Not only all education is free in Denmark – students also receive 900 dollars/month from the state that they can use for whatever they want and never have to pay back.
India producing twice as many engineers, scientists, and IT specialists as America every year. An Indian firm called Aspiring Minds recently stepped up to test the engineering graduates, and according to their results, a third of the tested engineers lacked the most basic mathematical skills needed in everyday life. An incredible 42 percent couldn’t multiply or divide simple decimal numbers. The low quality of India’s specialists and their additional lack of English-comprehension skills have reportedly gotten so bad that some large Indian tech firms are hiring liberal arts majors and training them from scratch.
Paul Thomas Anderson dropped out from the NYU’s film program because he handed in some of Pulitzer Prize winner David Mamet’s work as his own and got it graded a “C”.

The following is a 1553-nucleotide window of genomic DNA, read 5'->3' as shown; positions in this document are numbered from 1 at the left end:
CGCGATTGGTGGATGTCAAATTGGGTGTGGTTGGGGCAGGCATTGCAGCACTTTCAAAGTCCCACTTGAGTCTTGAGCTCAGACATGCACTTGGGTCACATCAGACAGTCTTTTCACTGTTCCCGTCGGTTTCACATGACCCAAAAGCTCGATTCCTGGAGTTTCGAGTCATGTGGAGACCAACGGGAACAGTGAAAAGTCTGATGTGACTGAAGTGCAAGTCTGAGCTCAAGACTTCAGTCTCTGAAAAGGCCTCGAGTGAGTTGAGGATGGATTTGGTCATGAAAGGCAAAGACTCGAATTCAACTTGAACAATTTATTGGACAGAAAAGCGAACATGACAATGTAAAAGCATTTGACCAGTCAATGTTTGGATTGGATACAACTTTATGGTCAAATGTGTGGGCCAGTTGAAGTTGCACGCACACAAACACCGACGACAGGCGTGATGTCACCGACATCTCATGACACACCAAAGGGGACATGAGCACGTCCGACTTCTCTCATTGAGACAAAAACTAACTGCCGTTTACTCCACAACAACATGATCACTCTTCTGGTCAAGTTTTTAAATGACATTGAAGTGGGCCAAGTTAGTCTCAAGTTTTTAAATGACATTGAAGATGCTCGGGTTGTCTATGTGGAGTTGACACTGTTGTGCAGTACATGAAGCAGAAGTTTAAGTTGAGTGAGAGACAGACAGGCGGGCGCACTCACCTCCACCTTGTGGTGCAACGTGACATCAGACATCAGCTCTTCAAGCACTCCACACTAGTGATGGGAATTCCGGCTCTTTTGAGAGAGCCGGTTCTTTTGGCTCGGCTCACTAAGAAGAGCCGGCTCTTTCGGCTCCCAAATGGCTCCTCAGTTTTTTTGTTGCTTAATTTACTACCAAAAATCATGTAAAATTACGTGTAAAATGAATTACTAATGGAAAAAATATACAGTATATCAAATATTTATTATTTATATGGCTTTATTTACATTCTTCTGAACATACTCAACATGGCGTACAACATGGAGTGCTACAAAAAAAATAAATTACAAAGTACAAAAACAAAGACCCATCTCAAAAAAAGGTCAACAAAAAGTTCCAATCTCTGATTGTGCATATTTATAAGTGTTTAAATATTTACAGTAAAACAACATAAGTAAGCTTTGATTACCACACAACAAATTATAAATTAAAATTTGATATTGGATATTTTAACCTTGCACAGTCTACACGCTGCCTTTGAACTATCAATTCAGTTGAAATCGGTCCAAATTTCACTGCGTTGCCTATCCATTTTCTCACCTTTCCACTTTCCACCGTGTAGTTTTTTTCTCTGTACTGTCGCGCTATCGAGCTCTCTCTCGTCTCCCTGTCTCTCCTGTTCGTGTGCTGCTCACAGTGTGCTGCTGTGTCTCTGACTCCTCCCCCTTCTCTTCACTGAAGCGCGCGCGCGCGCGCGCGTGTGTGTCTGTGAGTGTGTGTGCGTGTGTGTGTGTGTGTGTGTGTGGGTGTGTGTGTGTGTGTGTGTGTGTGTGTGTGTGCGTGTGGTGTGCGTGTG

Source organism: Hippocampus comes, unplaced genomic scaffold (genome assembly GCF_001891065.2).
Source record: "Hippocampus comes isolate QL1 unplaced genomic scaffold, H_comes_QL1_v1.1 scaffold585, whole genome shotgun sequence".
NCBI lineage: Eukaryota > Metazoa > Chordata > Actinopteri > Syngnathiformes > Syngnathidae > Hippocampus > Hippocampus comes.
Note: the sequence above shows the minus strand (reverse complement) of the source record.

10-year old Tilly Smith saved her family and 100 other tourists from the 2004 Asian tsunami, by recognizing signs of tsunamis she had learned in a geography lesson two weeks before.
Florida passed a law requiring toddlers in state-run schools to listen to classical music every day, and in 1998 the governor of Georgia budgeted $105,000 per year to provide every child born in Georgia with a tape or CD of classical music.
Four undocumented students from Carl Hayden Community High School in Phoenix, Arizona, beat MIT to win the national underwater robot championship in 2005.
There was a child prodigy who spoke his first words at 4 months and graduated college with a degree in Anthropology at 10 years old.